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Title: Root Architecture and Functional Traits of Spring Wheat Under Contrasting Water Regimes
Authors: Brunel Saldias, Nidia
Ferrio Díaz, Juan Pedro
Elazab, Abdelhalim
Orellana, Massiel
Pozo, Alejandro del
Issue Date: 2020
Citation: Frontiers in Plant Science, vol. 11, (2020)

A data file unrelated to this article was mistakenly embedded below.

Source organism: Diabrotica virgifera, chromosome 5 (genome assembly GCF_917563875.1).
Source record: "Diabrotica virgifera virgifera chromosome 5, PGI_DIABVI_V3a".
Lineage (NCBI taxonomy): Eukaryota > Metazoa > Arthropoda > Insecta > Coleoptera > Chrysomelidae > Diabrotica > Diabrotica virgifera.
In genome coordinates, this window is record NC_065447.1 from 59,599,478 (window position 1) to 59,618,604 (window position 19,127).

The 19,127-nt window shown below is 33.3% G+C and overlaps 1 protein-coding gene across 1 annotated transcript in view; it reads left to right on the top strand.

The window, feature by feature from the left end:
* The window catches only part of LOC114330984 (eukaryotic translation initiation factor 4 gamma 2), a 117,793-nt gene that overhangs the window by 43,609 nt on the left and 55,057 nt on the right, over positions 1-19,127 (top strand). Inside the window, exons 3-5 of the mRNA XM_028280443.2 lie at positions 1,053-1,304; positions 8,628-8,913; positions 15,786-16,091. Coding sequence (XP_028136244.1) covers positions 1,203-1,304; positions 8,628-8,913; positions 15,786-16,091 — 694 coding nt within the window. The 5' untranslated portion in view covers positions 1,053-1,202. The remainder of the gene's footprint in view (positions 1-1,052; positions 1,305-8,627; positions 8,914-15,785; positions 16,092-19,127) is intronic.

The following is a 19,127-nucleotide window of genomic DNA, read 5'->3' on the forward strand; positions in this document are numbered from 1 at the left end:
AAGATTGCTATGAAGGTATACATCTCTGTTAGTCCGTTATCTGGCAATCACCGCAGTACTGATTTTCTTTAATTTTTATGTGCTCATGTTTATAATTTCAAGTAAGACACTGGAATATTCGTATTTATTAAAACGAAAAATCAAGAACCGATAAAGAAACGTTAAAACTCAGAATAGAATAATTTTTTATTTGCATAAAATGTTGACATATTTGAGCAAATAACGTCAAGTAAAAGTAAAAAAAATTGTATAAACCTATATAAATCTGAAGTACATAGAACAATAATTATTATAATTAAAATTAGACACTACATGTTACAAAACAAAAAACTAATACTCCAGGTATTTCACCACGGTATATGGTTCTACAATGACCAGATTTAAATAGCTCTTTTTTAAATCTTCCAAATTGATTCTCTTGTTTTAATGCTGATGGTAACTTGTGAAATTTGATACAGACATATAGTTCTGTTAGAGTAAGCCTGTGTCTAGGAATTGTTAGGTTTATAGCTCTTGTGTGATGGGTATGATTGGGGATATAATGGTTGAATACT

Abstract: Wheat roots are known to play an important role in the yield performance under water-limited conditions. Three consecutive years trials (2015, 2016, and 2017) were conducted in a glasshouse in 160 cm length tubes on a set of spring wheat (Triticum aestivum L.) genotypes under contrasting water regimes (1) to assess genotypic variability in root weight density distribution in the soil profile, biomass partitioning and total water used; (2) to determine the oxygen and hydrogen isotopic signatures of plant and soil water in order to evaluate the contribution of shallow and deep soil water to plant water uptake and the evaporative enrichment of these isotopes in the leaf as a surrogate for plant transpiration. In the 2015 trial under well-watered conditions, the aerial biomass was not significantly different among 15 wheat genotypes, while the total root biomass and the root weight density distribution in the soil profile were significantly different. In 2016 and 2017 trials, a subset of five genotypes from the 2015 trial was grown under well-watered and water-limited regimes. The water deficit significantly reduced aerial biomass only in 2016. The water regimes did not significantly affect the root biomass and root biomass distribution in the soil depths for both the 2016 and 2017 trials. The study results highlighted that under a water-limited regime, the production of thinner roots with low biomass is more beneficial for increasing the water uptake than the production of large thick roots. The models applied to estimate the relative contribution of the plant's primary water sources (shallow or deep soil water) showed large inter-individual variability in soil, and plant water isotopic composition resulted in large uncertainties in the model estimates. On the other side, the combined information of root architecture and the leaf stable isotope signatures could explain plant water status.
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